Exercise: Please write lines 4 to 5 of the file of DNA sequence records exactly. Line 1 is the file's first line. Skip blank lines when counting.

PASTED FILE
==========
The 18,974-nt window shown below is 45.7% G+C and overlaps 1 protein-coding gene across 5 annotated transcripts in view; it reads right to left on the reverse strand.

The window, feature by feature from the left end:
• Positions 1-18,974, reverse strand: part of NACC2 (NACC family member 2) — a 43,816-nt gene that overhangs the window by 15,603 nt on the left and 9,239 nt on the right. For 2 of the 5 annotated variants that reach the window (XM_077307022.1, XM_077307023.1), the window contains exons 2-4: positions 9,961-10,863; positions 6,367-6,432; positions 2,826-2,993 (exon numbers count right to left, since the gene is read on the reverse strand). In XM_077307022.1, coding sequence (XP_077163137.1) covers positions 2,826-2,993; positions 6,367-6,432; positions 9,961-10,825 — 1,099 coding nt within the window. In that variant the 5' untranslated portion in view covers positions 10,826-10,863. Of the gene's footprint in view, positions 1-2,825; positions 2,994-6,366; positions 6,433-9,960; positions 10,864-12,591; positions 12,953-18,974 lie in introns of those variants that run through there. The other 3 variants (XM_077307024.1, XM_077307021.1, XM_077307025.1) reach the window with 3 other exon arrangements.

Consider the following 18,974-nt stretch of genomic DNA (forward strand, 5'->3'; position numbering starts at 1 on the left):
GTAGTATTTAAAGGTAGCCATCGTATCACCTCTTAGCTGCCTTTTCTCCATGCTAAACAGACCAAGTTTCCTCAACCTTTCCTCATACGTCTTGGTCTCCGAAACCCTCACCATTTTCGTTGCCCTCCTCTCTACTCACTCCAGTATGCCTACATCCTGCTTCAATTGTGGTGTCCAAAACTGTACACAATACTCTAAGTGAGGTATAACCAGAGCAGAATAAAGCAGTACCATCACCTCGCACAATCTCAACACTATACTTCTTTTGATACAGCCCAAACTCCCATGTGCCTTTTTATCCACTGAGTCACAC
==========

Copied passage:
Consider the following 18,974-nt stretch of genomic DNA (forward strand, 5'->3'; position numbering starts at 1 on the left):
GTAGTATTTAAAGGTAGCCATCGTATCACCTCTTAGCTGCCTTTTCTCCATGCTAAACAGACCAAGTTTCCTCAACCTTTCCTCATACGTCTTGGTCTCCGAAACCCTCACCATTTTCGTTGCCCTCCTCTCTACTCACTCCAGTATGCCTACATCCTGCTTCAATTGTGGTGTCCAAAACTGTACACAATACTCTAAGTGAGGTATAACCAGAGCAGAATAAAGCAGTACCATCACCTCGCACAATCTCAACACTATACTTCTTTTGATACAGCCCAAACTCCCATGTGCCTTTTTATCCACTGAGTCACAC